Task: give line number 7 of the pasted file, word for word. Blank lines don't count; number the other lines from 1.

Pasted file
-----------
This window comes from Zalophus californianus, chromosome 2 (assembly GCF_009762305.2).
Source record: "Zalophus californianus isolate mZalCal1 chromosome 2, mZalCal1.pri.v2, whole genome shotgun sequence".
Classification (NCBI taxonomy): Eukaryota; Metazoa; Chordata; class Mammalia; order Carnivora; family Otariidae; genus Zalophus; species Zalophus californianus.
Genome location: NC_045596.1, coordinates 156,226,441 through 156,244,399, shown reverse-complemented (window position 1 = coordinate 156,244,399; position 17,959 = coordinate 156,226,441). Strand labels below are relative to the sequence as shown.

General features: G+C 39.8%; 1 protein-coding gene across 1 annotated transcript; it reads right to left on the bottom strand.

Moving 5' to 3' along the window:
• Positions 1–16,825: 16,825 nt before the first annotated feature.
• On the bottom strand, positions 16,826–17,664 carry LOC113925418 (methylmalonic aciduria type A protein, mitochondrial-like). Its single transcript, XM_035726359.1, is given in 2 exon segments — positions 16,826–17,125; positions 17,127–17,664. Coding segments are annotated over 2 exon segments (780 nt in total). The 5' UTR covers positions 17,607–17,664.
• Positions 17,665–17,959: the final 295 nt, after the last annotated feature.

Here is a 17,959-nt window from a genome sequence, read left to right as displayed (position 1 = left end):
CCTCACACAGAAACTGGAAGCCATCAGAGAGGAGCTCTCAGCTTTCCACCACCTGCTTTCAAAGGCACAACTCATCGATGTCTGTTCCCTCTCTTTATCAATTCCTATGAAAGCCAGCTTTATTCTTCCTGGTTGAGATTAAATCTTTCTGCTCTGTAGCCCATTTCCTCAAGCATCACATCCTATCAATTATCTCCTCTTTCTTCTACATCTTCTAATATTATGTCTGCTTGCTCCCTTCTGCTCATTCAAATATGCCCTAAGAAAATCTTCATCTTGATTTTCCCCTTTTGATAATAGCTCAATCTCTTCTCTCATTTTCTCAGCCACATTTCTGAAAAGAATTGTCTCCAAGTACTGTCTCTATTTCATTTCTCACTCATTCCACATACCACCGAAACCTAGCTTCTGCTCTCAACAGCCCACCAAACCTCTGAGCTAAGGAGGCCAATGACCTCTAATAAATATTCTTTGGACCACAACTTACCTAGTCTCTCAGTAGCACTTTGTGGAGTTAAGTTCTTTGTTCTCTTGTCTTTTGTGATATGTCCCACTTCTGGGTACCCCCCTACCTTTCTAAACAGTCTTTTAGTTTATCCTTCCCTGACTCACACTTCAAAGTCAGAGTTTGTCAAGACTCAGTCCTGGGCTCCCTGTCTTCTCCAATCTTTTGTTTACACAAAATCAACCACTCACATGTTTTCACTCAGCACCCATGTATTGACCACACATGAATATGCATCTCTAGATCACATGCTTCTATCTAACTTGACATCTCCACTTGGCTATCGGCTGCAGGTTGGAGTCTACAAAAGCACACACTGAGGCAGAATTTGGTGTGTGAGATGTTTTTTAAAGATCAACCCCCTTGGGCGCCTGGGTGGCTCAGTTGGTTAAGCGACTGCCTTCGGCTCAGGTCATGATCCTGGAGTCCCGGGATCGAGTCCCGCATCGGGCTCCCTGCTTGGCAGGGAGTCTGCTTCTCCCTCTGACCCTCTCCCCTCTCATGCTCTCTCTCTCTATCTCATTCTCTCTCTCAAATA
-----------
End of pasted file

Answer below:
• Positions 1–16,825: 16,825 nt before the first annotated feature.